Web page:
Performing a BIA for AWS

What is a Business Impact Analysis?
A Business Impact Analysis (BIA) is a process to evaluate your critical assets and determine the effect of an interruption of services on each business unit and the organization as a whole. The results of a BIA will be used to inform your business continuity strategy. AWS says that the purpose of a BIA is, “A business impact analysis should quantify the business impact of a disruption to your workloads. It should identify the impact on internal and external customers of not being able to use your workloads and the effect that has on your business. The analysis should help to determine how quickly the workload needs to be made available and how much data loss can be tolerated…The probability of disruption and cost of recovery are key factors that help to inform the business value of providing disaster recovery for a workload.” 

In an AWS environment, your assets aren’t always tangible. Your EC2 instances, DynamoDB, and S3 buckets are your assets, along with your people, processes, and even locations. The result of a BIA is a ranking of your most critical assets so that you can put more resources, budget, time, and energy to address business continuity strategies for those highly-impacted areas.

To learn more about resiliency in and of the cloud, visit the AWS documentation on recovery in the cloud

When you are implementing a business continuity strategy for your AWS environment, one of the core principles in business continuity is to perform a Business Impact Analysis. This is the process of evaluating what your critical assets are. Assets are not always necessarily tangible – they can be your EC2 instances, your DynamoDB, your S3 buckets – but your assets are also broader than that. You have to think about your processes that you are using to monitor and maintain your AWS environment. This can include people, the processes that they follow to connect to your environment. Your locations are also assets. Where do your people do their work? Are they at the office? Are they at home? Can they work remotely from different locations? You have to consider those environments, then you consider the impact to those impacts. If one of those processes, locations, or systems in AWS became unavailable, then what would be the impact to your organization? Would it be a very critical program for it not to be available? Or would it be minimal impact to you? The other aspect of this that goes into a Business Impact Analysis (BIA) is how long can you go without having access to that S3 bucket, with that EC2 instance being down, without being able to connect to the AWS environment. How long can you go before you start feeling the effects of those capabilities not being available?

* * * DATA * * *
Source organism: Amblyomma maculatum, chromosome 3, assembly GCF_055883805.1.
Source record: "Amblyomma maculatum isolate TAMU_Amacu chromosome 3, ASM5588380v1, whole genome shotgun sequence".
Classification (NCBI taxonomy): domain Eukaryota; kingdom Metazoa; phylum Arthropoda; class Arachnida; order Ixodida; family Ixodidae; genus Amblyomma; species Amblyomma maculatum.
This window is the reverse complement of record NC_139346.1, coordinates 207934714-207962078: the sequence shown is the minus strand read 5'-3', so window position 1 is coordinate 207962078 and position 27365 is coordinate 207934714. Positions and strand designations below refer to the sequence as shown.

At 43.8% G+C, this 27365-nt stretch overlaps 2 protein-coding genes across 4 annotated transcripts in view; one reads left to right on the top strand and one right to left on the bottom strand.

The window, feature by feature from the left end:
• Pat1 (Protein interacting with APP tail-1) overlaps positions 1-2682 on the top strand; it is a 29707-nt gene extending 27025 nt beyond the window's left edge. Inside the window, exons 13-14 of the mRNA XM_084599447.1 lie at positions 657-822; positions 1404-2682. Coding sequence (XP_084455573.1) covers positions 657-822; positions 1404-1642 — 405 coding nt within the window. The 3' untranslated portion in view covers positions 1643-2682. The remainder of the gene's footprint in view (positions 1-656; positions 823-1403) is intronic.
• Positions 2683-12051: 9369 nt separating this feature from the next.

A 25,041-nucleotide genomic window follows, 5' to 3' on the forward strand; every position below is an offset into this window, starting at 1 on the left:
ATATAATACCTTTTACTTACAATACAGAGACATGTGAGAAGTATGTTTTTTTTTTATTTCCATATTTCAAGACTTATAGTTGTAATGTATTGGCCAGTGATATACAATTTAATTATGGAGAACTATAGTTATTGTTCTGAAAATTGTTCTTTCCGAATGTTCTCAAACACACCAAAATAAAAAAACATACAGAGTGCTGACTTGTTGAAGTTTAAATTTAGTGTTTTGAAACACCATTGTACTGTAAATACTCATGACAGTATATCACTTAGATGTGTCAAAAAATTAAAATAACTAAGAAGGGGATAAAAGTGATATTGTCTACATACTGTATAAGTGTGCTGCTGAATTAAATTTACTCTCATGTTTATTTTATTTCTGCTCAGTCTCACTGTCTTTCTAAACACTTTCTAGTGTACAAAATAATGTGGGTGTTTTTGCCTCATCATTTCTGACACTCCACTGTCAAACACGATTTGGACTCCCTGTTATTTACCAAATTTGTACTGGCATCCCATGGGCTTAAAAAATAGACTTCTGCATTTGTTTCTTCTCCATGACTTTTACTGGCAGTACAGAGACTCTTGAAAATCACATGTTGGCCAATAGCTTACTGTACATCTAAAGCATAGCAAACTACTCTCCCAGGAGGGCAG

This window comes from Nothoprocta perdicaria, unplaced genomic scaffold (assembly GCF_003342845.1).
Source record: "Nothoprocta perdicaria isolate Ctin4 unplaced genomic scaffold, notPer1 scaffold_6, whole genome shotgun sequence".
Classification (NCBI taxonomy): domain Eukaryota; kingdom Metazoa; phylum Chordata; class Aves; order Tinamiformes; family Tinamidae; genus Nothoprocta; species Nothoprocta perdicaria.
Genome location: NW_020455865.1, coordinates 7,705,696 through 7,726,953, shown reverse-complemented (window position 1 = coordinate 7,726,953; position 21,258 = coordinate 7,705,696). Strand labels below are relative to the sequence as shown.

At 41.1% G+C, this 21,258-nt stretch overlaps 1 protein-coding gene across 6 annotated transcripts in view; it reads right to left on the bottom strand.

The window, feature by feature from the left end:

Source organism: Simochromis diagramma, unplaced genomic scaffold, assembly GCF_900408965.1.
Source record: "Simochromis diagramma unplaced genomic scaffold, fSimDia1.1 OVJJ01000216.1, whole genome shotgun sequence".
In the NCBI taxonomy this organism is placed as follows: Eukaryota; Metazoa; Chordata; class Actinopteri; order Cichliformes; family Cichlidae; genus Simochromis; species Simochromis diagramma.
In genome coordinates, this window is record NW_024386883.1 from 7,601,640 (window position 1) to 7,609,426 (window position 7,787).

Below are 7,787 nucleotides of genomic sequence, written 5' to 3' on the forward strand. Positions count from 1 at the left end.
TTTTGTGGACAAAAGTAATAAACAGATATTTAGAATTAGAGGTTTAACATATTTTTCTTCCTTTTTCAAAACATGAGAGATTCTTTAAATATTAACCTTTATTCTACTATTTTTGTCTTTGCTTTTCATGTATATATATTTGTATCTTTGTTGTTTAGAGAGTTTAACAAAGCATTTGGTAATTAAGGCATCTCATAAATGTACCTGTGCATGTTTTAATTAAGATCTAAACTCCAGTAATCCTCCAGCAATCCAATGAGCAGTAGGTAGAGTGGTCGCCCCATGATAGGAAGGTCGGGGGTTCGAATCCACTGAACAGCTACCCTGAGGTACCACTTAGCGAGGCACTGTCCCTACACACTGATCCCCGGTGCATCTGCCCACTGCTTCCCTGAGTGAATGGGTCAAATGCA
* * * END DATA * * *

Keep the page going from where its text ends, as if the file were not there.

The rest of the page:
These are all things that you would document in your Business Impact Analysis and you would end up with a ranking of items. You would have things that are most critical – the things you could not do without, the things that would cost you money, the things that would hit your reputation, or cause other regulatory or compliance concerns – and you would rank those higher and, therefore, put more resources, budget, time, and energy to address business continuity strategies for those areas that are impacted. Look into the resources we have available for you for conducting a Business Impact Analysis because it is a very important process to go through in order to support your ultimate business continuity strategy.  

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